Apply Critical Thinking
Early one morning at work, CEO Alice Johnson asks if you have a moment to chat. I need your expertise and advice on a complicated situation for the company regarding an international hacking lawsuit. In her office, Alice explains that CyberTech is serving as the cyber forensics consultant for a law firm handling the suit from a 2015 hack of the Office of Personnel Management, OPM. The OPM hack compromised background information on millions of workers. In a related case Anomalous, a non-US gray hat hacking group suspected in the OPM breach case, is claiming that US-based Equation Set attempted to hack its facilities. So we have a non-US and a US set of test hacker groups involved. With Anomalous, the non-US group, being a client plaintiff in one case against Equation Set, the US group, and as a suspect in the OPM breach. But Alice then outlines why the case is problematic. Along with the OPM victims, CyberTech represents clients from some of the OPM breach suspect companies in unrelated cases, which could appear to be a conflict of interest. This could affect the way our company is perceived by others. We need to maintain our image as an unbiased cyber security consultant. Should CyberTech remain on both the OPM breach investigation and the overseas case at the same time? Or should we drop one of the cases? Apply your critical thinking and analytical skills to figure out what happened what we know and don’t know, and how the company might remedy this situation. I’d like a paper by the end of the week with your recommendations.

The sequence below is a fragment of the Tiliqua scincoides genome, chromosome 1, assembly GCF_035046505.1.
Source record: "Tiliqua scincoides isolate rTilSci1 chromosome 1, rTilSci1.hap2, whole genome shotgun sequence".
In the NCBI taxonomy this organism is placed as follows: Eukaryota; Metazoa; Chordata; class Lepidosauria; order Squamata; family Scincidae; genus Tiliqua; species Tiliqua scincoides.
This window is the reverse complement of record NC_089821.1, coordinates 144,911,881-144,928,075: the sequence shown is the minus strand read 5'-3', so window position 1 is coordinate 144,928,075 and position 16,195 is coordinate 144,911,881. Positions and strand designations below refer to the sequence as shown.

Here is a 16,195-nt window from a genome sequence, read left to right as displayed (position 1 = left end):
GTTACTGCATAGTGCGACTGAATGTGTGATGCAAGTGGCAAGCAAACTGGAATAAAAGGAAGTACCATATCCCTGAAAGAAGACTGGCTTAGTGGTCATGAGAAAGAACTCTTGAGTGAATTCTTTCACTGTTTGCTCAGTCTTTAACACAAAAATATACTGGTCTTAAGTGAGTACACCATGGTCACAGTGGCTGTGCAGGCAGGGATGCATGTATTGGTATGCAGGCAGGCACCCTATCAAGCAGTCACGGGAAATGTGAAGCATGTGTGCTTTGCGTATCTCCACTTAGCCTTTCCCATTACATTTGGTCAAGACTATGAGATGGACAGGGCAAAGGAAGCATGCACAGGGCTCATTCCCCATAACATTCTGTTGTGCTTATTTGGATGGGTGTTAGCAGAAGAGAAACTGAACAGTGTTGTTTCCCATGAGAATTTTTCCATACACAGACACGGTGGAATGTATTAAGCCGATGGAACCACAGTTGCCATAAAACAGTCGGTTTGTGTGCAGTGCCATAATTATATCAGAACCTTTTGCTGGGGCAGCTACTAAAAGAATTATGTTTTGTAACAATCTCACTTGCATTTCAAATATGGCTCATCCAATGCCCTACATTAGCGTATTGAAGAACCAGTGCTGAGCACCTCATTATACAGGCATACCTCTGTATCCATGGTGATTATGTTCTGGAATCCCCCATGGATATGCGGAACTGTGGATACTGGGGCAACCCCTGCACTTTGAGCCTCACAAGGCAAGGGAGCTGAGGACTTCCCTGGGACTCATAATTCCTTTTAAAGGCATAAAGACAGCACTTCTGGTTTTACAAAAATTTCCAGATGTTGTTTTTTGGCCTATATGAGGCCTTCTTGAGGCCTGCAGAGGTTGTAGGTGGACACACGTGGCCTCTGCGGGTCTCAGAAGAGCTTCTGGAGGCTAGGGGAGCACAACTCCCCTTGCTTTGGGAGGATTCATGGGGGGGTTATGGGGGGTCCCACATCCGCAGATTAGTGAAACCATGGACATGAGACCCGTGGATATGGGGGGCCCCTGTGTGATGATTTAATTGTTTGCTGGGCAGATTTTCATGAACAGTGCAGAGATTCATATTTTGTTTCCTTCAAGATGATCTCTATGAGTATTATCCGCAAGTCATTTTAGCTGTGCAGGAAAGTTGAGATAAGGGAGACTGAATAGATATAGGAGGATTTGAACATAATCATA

In this project, you will address a case study that intentionally does not give you enough detail for you to quickly resolve the issue. This is meant to enable you to use the processes of critical thinking to reach conclusions. Given the gaps in information provided to you, you will identify what you know, what you don’t know, and what questions you need to ask as you start your investigation of the facts of the case. The process is designed to encourage clear thinking and to help you to identify potential cognitive traps that could derail well-reasoned conclusions.